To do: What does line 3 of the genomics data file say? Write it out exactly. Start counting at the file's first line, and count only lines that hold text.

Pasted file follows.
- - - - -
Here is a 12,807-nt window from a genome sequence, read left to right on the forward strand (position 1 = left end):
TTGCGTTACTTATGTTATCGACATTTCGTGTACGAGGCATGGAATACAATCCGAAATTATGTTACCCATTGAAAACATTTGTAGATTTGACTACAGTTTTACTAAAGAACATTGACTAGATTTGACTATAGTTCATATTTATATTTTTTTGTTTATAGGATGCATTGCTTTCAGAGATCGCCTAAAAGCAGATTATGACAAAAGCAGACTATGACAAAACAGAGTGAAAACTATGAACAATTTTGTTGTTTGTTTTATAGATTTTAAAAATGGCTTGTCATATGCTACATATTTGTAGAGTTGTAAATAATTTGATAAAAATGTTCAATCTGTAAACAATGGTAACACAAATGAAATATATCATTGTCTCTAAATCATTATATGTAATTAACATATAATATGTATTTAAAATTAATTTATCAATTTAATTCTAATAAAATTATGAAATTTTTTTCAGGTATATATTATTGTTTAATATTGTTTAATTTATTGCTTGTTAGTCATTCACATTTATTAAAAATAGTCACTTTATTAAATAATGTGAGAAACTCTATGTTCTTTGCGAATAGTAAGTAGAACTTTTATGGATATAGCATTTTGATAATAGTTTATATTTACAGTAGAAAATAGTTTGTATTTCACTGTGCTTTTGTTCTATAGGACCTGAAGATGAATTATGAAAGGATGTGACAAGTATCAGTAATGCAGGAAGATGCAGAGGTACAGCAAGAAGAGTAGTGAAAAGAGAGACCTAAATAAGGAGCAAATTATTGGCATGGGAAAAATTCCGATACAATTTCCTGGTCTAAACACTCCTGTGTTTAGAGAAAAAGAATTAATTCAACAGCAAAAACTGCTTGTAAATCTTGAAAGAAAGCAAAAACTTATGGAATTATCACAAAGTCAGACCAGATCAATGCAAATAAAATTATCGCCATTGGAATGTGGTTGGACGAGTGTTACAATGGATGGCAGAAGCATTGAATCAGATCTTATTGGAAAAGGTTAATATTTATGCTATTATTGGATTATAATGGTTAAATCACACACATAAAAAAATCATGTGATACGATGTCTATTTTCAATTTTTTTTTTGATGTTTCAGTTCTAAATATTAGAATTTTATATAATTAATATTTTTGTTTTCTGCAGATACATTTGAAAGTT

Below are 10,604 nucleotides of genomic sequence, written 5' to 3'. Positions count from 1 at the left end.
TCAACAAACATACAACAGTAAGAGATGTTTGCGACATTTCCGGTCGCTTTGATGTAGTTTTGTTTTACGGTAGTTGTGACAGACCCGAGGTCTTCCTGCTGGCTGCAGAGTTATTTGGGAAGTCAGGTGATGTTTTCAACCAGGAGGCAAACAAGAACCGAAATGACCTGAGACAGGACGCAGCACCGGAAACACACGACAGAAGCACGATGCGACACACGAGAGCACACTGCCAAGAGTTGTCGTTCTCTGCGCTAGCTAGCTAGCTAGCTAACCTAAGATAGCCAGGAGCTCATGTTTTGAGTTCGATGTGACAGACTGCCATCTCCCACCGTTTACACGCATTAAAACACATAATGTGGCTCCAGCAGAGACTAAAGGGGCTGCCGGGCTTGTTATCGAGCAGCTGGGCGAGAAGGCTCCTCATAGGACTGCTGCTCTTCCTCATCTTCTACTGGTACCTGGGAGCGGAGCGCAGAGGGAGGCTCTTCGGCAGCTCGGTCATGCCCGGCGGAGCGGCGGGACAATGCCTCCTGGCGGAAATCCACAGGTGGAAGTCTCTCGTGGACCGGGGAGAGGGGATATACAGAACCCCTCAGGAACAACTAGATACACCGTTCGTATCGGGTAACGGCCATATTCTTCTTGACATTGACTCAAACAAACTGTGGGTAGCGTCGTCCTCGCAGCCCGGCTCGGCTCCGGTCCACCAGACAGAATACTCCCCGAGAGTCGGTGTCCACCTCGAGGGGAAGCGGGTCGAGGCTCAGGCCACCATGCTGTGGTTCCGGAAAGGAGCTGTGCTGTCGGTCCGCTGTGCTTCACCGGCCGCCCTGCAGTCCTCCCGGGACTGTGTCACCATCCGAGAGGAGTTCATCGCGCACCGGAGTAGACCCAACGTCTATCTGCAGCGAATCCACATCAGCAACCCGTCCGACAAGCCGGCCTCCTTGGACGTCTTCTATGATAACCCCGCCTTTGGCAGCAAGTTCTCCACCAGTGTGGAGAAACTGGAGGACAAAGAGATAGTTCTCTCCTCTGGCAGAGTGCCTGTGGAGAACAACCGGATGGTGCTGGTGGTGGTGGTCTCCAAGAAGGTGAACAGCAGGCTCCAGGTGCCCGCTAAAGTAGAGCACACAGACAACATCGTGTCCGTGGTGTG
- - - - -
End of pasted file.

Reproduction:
Below are 10,604 nucleotides of genomic sequence, written 5' to 3'. Positions count from 1 at the left end.